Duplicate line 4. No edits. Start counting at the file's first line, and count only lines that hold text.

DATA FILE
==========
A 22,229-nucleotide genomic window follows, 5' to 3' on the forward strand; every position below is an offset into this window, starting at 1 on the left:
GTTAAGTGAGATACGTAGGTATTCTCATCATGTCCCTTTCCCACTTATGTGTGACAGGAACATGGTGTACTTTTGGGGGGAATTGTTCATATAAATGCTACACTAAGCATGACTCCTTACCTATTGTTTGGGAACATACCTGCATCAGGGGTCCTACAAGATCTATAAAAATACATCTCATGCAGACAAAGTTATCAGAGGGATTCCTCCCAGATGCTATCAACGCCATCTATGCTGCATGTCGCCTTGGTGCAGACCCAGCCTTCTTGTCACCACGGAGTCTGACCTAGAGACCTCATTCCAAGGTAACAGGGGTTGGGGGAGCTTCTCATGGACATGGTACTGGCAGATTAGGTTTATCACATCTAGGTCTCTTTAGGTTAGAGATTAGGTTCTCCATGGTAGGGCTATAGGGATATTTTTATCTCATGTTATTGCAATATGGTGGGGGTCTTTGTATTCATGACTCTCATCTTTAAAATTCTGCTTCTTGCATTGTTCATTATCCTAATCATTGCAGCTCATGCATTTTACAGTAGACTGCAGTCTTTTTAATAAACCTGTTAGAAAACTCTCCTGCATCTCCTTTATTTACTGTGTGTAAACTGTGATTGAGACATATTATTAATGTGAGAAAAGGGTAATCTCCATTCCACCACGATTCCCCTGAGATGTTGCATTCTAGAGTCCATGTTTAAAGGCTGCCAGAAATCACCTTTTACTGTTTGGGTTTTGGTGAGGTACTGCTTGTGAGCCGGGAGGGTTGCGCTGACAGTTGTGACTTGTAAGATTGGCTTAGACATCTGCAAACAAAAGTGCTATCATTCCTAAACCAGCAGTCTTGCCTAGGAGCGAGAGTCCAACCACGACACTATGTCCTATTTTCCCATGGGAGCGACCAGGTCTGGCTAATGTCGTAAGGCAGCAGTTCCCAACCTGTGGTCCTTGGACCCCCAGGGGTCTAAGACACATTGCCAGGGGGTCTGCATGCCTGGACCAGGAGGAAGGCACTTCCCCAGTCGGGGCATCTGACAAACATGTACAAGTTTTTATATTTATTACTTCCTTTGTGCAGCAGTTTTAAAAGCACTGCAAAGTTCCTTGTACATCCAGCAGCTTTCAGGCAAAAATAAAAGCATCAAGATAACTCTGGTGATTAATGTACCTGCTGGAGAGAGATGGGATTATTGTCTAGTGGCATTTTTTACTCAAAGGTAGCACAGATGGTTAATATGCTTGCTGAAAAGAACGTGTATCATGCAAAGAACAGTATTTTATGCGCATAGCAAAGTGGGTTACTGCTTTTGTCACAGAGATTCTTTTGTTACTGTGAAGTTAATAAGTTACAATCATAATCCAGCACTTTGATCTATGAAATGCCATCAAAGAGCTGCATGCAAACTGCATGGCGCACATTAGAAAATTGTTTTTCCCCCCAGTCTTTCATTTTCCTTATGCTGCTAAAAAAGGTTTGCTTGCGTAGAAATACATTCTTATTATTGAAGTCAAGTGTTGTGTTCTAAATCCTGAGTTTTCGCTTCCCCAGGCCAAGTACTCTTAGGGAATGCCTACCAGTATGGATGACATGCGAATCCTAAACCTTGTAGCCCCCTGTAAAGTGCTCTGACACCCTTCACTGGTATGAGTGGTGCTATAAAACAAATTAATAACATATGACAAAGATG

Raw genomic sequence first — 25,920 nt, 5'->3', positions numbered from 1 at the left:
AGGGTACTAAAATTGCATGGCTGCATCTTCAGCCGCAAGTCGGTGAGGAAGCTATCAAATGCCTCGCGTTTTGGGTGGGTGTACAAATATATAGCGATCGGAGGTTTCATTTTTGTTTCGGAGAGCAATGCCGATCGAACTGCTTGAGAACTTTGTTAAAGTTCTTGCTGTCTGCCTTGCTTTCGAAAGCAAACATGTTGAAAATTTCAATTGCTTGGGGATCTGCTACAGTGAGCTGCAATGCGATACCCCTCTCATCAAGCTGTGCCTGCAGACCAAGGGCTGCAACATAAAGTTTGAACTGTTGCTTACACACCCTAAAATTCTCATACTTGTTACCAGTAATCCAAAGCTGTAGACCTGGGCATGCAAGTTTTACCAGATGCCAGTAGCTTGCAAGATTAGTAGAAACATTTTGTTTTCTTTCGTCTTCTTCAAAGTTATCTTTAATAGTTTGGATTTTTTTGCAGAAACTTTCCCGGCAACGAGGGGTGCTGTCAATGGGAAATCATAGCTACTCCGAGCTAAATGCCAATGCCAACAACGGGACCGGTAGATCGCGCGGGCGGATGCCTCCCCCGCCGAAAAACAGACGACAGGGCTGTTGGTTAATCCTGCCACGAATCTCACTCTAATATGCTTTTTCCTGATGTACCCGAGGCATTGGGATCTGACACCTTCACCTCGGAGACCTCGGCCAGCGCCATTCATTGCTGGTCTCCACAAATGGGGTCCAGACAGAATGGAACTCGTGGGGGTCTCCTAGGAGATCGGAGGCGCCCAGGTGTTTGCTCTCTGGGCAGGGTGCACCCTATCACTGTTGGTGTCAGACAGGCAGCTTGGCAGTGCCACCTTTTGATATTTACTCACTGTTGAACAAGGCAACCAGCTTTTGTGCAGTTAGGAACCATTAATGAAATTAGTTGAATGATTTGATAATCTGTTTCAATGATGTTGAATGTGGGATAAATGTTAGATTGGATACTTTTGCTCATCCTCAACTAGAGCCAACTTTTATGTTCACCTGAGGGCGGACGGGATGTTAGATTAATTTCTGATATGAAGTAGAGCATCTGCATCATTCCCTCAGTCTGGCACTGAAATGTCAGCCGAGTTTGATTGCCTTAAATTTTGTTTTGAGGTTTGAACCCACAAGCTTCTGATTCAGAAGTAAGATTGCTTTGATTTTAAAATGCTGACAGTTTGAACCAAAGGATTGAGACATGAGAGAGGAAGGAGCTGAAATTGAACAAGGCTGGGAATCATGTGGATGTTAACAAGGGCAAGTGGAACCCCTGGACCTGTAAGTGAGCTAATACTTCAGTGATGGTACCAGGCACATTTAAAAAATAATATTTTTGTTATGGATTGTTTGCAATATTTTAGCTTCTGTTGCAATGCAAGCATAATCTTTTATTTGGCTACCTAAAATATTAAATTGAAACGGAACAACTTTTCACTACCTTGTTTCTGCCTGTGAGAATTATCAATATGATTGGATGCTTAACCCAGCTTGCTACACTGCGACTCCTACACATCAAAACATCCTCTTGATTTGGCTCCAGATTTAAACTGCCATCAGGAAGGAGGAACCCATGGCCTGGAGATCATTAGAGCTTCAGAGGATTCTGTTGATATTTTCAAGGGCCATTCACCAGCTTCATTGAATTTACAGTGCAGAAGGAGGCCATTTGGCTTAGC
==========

AGGGTACTAAAATTGCATGGCTGCATCTTCAGCCGCAAGTCGGTGAGGAAGCTATCAAATGCCTCGCGTTTTGGGTGGGTGTACAAATATATAGCGATCGGAGGTTTCATTTTTGTTTCGGAGAGCAATGCCGATCGAACTGCTTGAGAACTTTGTTAAAGTTCTTGCTGTCTGCCTTGCTTTCGAAAGCAAACATGTTGAAAATTTCAATTGCTTGGGGATCTGCTACAGTGAGCTGCAATGCGATACCCCTCTCATCAAGCTGTGCCTGCAGACCAAGGGCTGCAACATAAAGTTTGAACTGTTGCTTACACACCCTAAAATTCTCATACTTGTTACCAGTAATCCAAAGCTGTAGACCTGGGCATGCAAGTTTTACCAGATGCCAGTAGCTTGCAAGATTAGTAGAAACATTTTGTTTTCTTTCGTCTTCTTCAAAGTTATCTTTAATAGTTTGGATTTTTTTGCAGAAACTTTCCCGGCAACGAGGGGTGCTGTCAATGGGAAATCATAGCTACTCCGAGCTAAATGCCAATGCCAACAACGGGACCGGTAGATCGCGCGGGCGGATGCCTCCCCCGCCGAAAAACAGACGACAGGGCTGTTGGTTAATCCTGCCACGAATCTCACTCTAATATGCTTTTTCCTGATGTACCCGAGGCATTGGGATCTGACACCTTCACCTCGGAGACCTCGGCCAGCGCCATTCATTGCTGGTCTCCACAAATGGGGTCCAGACAGAATGGAACTCGTGGGGGTCTCCTAGGAGATCGGAGGCGCCCAGGTGTTTGCTCTCTGGGCAGGGTGCACCCTATCACTGTTGGTGTCAGACAGGCAGCTTGGCAGTGCCACCTTTTGATATTTACTCACTGTTGAACAAGGCAACCAGCTTTTGTGCAGTTAGGAACCATTAATGAAATTAGTTGAATGATTTGATAATCTGTTTCAATGATGTTGAATGTGGGATAAATGTTAGATTGGATACTTTTGCTCATCCTCAACTAGAGCCAACTTTTATGTTCACCTGAGGGCGGACGGGATGTTAGATTAATTTCTGATATGAAGTAGAGCATCTGCATCATTCCCTCAGTCTGGCACTGAAATGTCAGCCGAGTTTGATTGCCTTAAATTTTGTTTTGAGGTTTGAACCCACAAGCTTCTGATTCAGAAGTAAGATTGCTTTGATTTTAAAATGCTGACAGTTTGAACCAAAGGATTGAGACATGAGAGAGGAAGGAGCTGAAATTGAACAAGGCTGGGAATCATGTGGATGTTAACAAGGGCAAGTGGAACCCCTGGACCTGTAAGTGAGCTAATACTTCAGTGATGGTACCAGGCACATTTAAAAAATAATATTTTTGTTATGGATTGTTTGCAATATTTTAGCTTCTGTTGCAATGCAAGCATAATCTTTTATTTGGCTACCTAAAATATTAAATTGAAACGGAACAACTTTTCACTACCTTGTTTCTGCCTGTGAGAATTATCAATATGATTGGATGCTTAACCCAGCTTGCTACACTGCGACTCCTACACATCAAAACATCCTCTTGATTTGGCTCCAGATTTAAACTGCCATCAGGAAGGAGGAACCCATGGCCTGGAGATCATTAGAGCTTCAGAGGATTCTGTTGATATTTTCAAGGGCCATTCACCAGCTTCATTGAATTTACAGTGCAGAAGGAGGCCATTTGGCTTAGC